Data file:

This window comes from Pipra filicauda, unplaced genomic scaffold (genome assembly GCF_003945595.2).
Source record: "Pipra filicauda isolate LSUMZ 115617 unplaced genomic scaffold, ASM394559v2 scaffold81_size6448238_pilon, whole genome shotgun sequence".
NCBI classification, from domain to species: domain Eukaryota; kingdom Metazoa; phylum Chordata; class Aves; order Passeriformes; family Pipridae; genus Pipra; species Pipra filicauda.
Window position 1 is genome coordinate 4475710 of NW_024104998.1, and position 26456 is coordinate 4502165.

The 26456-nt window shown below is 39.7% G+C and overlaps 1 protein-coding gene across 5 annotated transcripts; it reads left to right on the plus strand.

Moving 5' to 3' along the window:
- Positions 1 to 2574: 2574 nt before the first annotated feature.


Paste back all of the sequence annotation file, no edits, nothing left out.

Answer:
This window comes from Pipra filicauda, unplaced genomic scaffold (genome assembly GCF_003945595.2).
Source record: "Pipra filicauda isolate LSUMZ 115617 unplaced genomic scaffold, ASM394559v2 scaffold81_size6448238_pilon, whole genome shotgun sequence".
NCBI classification, from domain to species: domain Eukaryota; kingdom Metazoa; phylum Chordata; class Aves; order Passeriformes; family Pipridae; genus Pipra; species Pipra filicauda.
Window position 1 is genome coordinate 4475710 of NW_024104998.1, and position 26456 is coordinate 4502165.

The 26456-nt window shown below is 39.7% G+C and overlaps 1 protein-coding gene across 5 annotated transcripts; it reads left to right on the plus strand.

Moving 5' to 3' along the window:
- Positions 1 to 2574: 2574 nt before the first annotated feature.